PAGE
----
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Principles of microRNA-target recognition.

Brennecke J, Stark A, Russell RB, Cohen SM - PLoS Biol. (2005)

Bottom Line: In contrast, 3' compensatory sites have insufficient 5' pairing and require strong 3' pairing for function.We present examples and genome-wide statistical support to show that both classes of sites are used in biologically relevant genes.We provide evidence that an average miRNA has approximately 100 target sites, indicating that miRNAs regulate a large fraction of protein-coding genes and that miRNA 3' ends are key determinants of target specificity within miRNA families.

View Article: PubMed Central - PubMed

Affiliation: European Molecular Biology Laboratory, Heidelberg, Germany.

ABSTRACT
MicroRNAs (miRNAs) are short non-coding RNAs that regulate gene expression in plants and animals. Although their biological importance has become clear, how they recognize and regulate target genes remains less well understood. Here, we systematically evaluate the minimal requirements for functional miRNA-target duplexes in vivo and distinguish classes of target sites with different functional properties. Target sites can be grouped into two broad categories. 5' dominant sites have sufficient complementarity to the miRNA 5' end to function with little or no support from pairing to the miRNA 3' end. Indeed, sites with 3' pairing below the random noise level are functional given a strong 5' end. In contrast, 3' compensatory sites have insufficient 5' pairing and require strong 3' pairing for function. We present examples and genome-wide statistical support to show that both classes of sites are used in biologically relevant genes. We provide evidence that an average miRNA has approximately 100 target sites, indicating that miRNAs regulate a large fraction of protein-coding genes and that miRNA 3' ends are key determinants of target specificity within miRNA families.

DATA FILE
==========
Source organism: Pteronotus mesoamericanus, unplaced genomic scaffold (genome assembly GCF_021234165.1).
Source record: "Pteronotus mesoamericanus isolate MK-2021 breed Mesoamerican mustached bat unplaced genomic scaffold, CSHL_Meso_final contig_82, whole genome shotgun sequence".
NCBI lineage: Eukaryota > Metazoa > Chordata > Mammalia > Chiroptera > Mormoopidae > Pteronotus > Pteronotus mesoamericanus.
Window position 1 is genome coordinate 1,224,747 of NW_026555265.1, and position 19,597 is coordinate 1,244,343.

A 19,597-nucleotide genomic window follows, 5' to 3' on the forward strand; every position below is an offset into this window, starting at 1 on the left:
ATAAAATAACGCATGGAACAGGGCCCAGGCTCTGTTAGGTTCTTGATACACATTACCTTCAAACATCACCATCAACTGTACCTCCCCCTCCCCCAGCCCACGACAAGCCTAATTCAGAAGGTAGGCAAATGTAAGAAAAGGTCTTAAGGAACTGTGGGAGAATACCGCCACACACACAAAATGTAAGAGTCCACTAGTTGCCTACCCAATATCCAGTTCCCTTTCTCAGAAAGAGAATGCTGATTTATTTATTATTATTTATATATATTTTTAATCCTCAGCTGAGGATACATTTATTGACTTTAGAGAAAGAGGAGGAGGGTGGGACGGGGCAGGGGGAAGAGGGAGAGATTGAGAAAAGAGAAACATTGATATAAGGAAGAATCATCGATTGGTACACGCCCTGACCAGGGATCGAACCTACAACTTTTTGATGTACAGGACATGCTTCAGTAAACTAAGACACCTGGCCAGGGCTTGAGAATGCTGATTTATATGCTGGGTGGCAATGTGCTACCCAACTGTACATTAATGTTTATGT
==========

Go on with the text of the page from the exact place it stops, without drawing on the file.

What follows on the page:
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Complementarity to the miRNA 5′ End Is Important for Target Site Function In Vivo(A) In vivo assay for target site regulation in the wing imaginal disc. The EGFP reporter is expressed in all cells (green). Cells expressing the miRNA under ptcGal4 control are shown in red. Functional target sites allow strong GFP repression by the miRNA (middle). Non-functional target sites do not (right). Yellow boxes indicate the disc region shown in (B) and later figures.(B) Regulation of individual target sites by miR-7. Numbers in the upper left of each image indicate the mismatched nucleotide in the target site. Positions important for regulation are shown in red, dispensable positions in green. Regulation by the miRNA is completely abolished in only a few cases.(C) Summary of the magnitude of reporter gene repression for the series in (B) and for a second set involving miR-278 and a target site resembling the miR-9 site in Lyra [26]. Positions important for regulation are shown in red, dispensable positions in green. Error bars are based on measurements of 3–5 individual discs.